What sort of images does your mind conjure when you think of New Zealand?
Milford Sound? Bungee jumping in Queenstown? Or tourists pottering around Hobbiton, once home to Bilbo Baggins?
All good guesses, but what really makes this antipodean nation tick is condensed milk – the country’s largest export, making up 13.3 per cent of the value of total outgoing goods.
If you think that’s surprising, try the same for Nepal: Everest, prayer flags and mountain shrines spring to mind. Nepal’s predominant export, however, is flavoured water, accounting for 9 per cent of its global trade.
At a glance | The world’s most peculiar top exporters
- Bahamas – passenger and cargo ships (38.9% of total exports)
- Central African Republic – delivery trucks (26.3%)
- Djibouti – sheep and goats (22%)
- Fiji – water (12.4%)
- Moldova – insulated wire (10.1%)
- Pakistan – house linens (11.4%)
- Solomon Islands – rough wood (73.3%)
- Thailand – computers (7.9%)
So what of other peculiar major exports around the world? Thanks to data from the Observatory of Economic Complexity, crunched by VoucherCloud, we can reveal that Barbados ships a whole lot of hard liquor, the Maldives relies on its best-selling fish fillets and Cambodia’s top product is knitted sweaters.
And then there’s our personal favourite – that Bosnia and Herzegovina’s largest export is seats. Yep, seats, accounting for 5.3 per cent of its total trade.
Which countries have all their eggs in one basket?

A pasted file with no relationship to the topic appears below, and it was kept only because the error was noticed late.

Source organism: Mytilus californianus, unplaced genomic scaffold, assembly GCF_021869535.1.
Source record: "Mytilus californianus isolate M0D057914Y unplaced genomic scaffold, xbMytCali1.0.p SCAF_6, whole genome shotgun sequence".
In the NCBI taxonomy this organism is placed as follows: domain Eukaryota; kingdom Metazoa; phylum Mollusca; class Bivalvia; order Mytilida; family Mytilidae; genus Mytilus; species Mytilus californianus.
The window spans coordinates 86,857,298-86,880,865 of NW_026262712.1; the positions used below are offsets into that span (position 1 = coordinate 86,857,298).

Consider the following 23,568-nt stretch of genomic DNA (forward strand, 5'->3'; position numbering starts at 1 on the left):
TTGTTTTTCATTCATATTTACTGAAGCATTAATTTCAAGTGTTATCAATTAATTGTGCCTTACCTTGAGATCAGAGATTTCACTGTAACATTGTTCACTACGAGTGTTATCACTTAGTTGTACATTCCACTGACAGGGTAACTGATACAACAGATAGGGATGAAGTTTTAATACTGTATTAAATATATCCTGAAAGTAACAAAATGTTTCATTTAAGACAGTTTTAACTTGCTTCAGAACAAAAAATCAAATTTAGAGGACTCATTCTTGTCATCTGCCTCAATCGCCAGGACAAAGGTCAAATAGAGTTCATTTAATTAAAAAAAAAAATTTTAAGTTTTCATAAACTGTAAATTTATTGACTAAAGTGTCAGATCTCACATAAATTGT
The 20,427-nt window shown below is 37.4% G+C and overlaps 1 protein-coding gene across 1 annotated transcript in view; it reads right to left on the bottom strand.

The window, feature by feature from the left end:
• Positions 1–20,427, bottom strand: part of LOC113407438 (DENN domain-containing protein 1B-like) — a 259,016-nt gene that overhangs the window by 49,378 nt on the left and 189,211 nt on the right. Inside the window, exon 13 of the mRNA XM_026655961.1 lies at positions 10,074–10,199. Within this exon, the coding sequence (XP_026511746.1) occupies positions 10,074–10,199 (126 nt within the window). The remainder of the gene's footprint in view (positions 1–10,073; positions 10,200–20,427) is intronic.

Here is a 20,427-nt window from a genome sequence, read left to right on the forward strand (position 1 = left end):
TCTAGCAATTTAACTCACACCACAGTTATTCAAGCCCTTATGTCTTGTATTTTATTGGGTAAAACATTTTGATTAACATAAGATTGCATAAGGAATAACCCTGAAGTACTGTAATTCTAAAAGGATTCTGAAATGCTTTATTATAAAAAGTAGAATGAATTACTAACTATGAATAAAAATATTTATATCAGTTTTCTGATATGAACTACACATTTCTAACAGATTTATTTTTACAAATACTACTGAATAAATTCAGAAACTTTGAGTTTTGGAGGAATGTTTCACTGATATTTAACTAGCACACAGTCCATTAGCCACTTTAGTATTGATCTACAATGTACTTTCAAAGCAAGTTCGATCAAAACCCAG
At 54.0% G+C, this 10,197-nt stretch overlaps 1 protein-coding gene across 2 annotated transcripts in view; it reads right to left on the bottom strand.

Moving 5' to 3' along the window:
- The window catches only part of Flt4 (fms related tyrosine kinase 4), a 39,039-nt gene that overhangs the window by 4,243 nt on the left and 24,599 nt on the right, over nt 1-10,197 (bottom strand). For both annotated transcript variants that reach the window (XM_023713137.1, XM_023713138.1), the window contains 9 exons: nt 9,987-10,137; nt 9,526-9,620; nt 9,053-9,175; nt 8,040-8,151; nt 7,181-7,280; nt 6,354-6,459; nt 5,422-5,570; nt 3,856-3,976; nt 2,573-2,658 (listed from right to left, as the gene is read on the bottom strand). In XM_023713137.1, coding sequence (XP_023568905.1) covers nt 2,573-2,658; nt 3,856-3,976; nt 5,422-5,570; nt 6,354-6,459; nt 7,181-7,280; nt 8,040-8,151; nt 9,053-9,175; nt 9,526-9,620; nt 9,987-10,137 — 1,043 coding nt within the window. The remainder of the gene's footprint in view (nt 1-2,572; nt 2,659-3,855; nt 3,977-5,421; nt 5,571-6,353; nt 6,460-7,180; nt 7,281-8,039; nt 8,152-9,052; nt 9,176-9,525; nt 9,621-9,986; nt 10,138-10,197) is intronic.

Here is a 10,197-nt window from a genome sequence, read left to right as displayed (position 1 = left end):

Four countries boast an export which accounts for more than 90 per cent of their total outgoing trade – and three of these exports are fuel.
Iraq (98.4 per cent), Timor-Leste (92.5 per cent) and Angola (91.4 per cent) all ship huge volumes of crude petroleum, while Kiribati’s export market is 90.4 per cent frozen fish.
- Iraq – 98.4% crude petroleum exports
- Timor-Leste – 92.5% crude petroleum
- Angola – 91.4% crude petroleum
- Kiribati – 90.4% frozen fish
- Eritrea – 89.9% copper ore
- Azerbaijan – 85.5% crude petroleum
- Guinea-Bissau – 84.2% coconuts, brazil nuts and cashews
- Turkmenistan – 80.2% petroleum gas
- Tuvalu – 79.6% tug boats
- Nigeria – 77.2% crude petroleum
Indeed, when it comes to fuel, as many as 50 out of the 187 with available data had either crude or refined petroleum as their largest export.
What about the UK, and elsewhere?
The UK’s largest export, according to the data, is refined gold, accounting for 9.8 per cent of the total, while the US relies on refined petroleum to the tune of 4.9 per cent of its exports.
France has an aircraft industry accounting for 10.1 per cent of its total exports value.
Imports is a little less exciting as the majority of the world’s nations buy in fuel – 97 countries have fuel as their largest import, with 18 accepting crude petroleum and 74 refined petroleum.
The next key import market is transportation, which accounts for the top purchases of 54 countries, including cars for the likes of the US and UK.
Elsewhere, Somalia makes a hefty vegetable order each year, accounting for 21.3 per cent of its imports, while Cuba and Grenada purchase plenty of poultry. More than 10 per cent of Central African Republic’s imports is military weapons.
What is each country best known for?
On a map created last year, designer David McCandless plotted what each of the world’s nations was “number one” for, according to a variety of sources, with some interesting results.
Among the most intriguing were links between Lithuania and Wi-Fi; Uganda and entrepreneurs; and Hungary – pornstars.
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